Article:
Change is hard.

(There’s no point in sugar coating what we already know to be true.)

But do you know why change can be so hard? Because, in our efforts to move forward, we forget that the most important step starts backward. Looking backward that is.

We can’t make any change for the positive until we first look back at the negative habits that led us to where we are now. The point of this isn’t to berate ourselves, but rather to educate ourselves.

What were you doing that led to this point? If you can’t answer that question, you can’t move forward…

Taking a Look Backward In Order to Move Forward

When we so badly want to make a positive change in our lives, we often want to ignore everything that happened up to this point. We all have habits that are cringeworthy in retrospect, so we tell ourselves –

Let’s not think about that. I just won’t ever do it again.

Or –

Ack. Okay, okay, it’s okay. It happened but I’m going to be better from now on. MOVING on now.

You get the idea. We all have an internal dialogue that basically says, “No thanks, I really don’t want to relive that moment. And I don’t have to because I’m not going to do that again. I’ll be better from now on! That was just a bad moment…”

Except that it’s rarely just a bad moment. We often repeat the cringeworthy habit (over and over again). This traps us on a path paved by the best intentions, but it’s a path that leads back to the same old behavior.

If you’re trapped in a behavior you don’t like, you have to look backward before you can move forward. You must evaluate what’s causing the habit in order to break it.

Before you can make any positive change, you must first stop doing what’s not working.

The question is, how can you look backward without beating yourself up or wallowing in a pit of shame?

Temporarily Suspend Emotions with Logic and Empathy

The reason it’s so hard to look back at moments we don’t like is because we’re embarrassed. It doesn’t even matter if we talk to someone else about it – we still feel embarrassed.

Think about it this way: Have you ever tripped on a crack when walking down the sidewalk? You immediately look around to see if anyone saw it – but even if there was no one else around, there’s still a good chance that your cheeks turned red in momentary embarrassment.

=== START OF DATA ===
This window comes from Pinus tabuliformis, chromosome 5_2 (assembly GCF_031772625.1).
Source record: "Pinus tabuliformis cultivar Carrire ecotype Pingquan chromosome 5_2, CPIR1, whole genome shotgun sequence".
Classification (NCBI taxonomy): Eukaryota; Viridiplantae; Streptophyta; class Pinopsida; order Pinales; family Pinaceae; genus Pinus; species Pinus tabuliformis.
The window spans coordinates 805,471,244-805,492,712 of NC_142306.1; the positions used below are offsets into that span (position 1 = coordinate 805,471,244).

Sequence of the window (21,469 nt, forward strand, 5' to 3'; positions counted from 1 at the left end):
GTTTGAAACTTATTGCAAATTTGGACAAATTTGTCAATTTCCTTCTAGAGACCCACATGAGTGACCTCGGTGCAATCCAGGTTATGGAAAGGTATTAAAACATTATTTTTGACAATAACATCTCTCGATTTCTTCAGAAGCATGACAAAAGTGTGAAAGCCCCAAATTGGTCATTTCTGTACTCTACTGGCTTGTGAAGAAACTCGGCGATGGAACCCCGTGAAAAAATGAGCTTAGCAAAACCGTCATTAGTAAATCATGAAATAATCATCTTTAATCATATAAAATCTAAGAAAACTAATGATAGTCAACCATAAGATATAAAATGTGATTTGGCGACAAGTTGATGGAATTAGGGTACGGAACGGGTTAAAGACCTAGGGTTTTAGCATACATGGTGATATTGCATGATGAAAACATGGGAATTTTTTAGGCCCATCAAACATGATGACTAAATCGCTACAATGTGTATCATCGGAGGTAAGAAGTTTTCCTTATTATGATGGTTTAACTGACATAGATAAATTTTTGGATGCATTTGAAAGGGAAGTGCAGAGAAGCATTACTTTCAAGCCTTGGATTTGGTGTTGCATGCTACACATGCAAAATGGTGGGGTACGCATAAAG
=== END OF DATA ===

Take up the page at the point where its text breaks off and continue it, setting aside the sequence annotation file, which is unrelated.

When we know we made a mistake, we feel embarrassed – even if no one else saw the mistake.

The beauty of this is that it happens to everyone. You can’t prevent yourself from having that fleeting moment of shame at first, but you can redirect  that emotion it into something more constructive with logic and empathy.

Let yourself feel the momentary shame, but then tell yourself to dial it down. Put it in your back pocket: “Okay, that sucked. Now let’s look at why it happened.”

Since this blog is all about creating stronger interpersonal connections, let’s look at a communication mishap for example:

Perhaps you have a challenged relationship with your boss, such that nearly every communication is forced. Your boss walks in and asks you about a project that you’re well under way on and that isn’t due for another few days. Due to past experiences, you feel your boss is micromanaging you out of a lack of trust that you’ll get the project done.

So you respond in a snarky or sarcastic tone. Your boss meets your tone with more micromanagement. By the time your boss leaves, you want to chuck your project out the window. But you also know that you made a mistake in speaking to your boss the way you did.

When your boss leaves, your anger could quickly dissipate into shame and then fear. “I am so going to get fired, “ you think. “How long will I get away with talking to my boss that way??”

This is not a fun moment to look back on, so you probably tell yourself you won’t be so snarky next time and then dig back into work. Except that it most certainly will  happen next time.

This is an example of a behavior cycle, and it can play on repeat for years if you let it. So let’s see what happens if you move beyond the emotion into logic and empathy.

After you boss leaves, you stop for a minute and think about what happened. Maybe your boss is a micromanager, but how did your boss get that way? It could be a personality trait or it could be a result of experiences with other employees. Perhaps your boss has a history of managing employees that require multiple check-ins in order to get a project done. That’s not your fault, but your boss can’t help but think that’s how people are. So your boss does what he or she thinks is necessary to get the job done.

But you’re at a place where you might be thinking, “My boss should know better. I’ve never NOT gotten a project done on time.” That may be true, but have you ever had the liberty of doing a project without your boss’ micromanagement? If the answer is no, then look at it from your boss’ point of view:

“Of course so and so gets the project done on time every time. It’s because I always check in and make sure it happens.”

Your boss could be stuck in a vicious cycle. He or she micromanages. The project gets done. No matter that you’d have gotten it done anyway, your boss has never seen the situation play out like that, so he or she thinks it gets done because of the micromanagement. And on and on it goes.